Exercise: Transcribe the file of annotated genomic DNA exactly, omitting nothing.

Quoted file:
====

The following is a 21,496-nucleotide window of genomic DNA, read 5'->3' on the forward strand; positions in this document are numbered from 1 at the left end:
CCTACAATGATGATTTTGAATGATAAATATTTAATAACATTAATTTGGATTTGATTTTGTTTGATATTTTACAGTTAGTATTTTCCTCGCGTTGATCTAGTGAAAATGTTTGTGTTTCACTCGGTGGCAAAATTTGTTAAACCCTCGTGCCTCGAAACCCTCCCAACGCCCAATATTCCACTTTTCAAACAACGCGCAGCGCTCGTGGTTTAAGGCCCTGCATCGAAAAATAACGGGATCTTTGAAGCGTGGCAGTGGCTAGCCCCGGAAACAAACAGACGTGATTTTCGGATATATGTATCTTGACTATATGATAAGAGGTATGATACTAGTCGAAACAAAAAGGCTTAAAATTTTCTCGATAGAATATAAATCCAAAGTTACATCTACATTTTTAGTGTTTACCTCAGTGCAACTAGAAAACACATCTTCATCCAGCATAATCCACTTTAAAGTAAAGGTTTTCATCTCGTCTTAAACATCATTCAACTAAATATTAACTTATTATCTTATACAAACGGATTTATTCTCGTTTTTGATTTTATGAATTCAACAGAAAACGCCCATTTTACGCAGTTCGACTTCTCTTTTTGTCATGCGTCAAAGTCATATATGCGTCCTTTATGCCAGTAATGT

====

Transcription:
The following is a 21,496-nucleotide window of genomic DNA, read 5'->3' on the forward strand; positions in this document are numbered from 1 at the left end:
CCTACAATGATGATTTTGAATGATAAATATTTAATAACATTAATTTGGATTTGATTTTGTTTGATATTTTACAGTTAGTATTTTCCTCGCGTTGATCTAGTGAAAATGTTTGTGTTTCACTCGGTGGCAAAATTTGTTAAACCCTCGTGCCTCGAAACCCTCCCAACGCCCAATATTCCACTTTTCAAACAACGCGCAGCGCTCGTGGTTTAAGGCCCTGCATCGAAAAATAACGGGATCTTTGAAGCGTGGCAGTGGCTAGCCCCGGAAACAAACAGACGTGATTTTCGGATATATGTATCTTGACTATATGATAAGAGGTATGATACTAGTCGAAACAAAAAGGCTTAAAATTTTCTCGATAGAATATAAATCCAAAGTTACATCTACATTTTTAGTGTTTACCTCAGTGCAACTAGAAAACACATCTTCATCCAGCATAATCCACTTTAAAGTAAAGGTTTTCATCTCGTCTTAAACATCATTCAACTAAATATTAACTTATTATCTTATACAAACGGATTTATTCTCGTTTTTGATTTTATGAATTCAACAGAAAACGCCCATTTTACGCAGTTCGACTTCTCTTTTTGTCATGCGTCAAAGTCATATATGCGTCCTTTATGCCAGTAATGT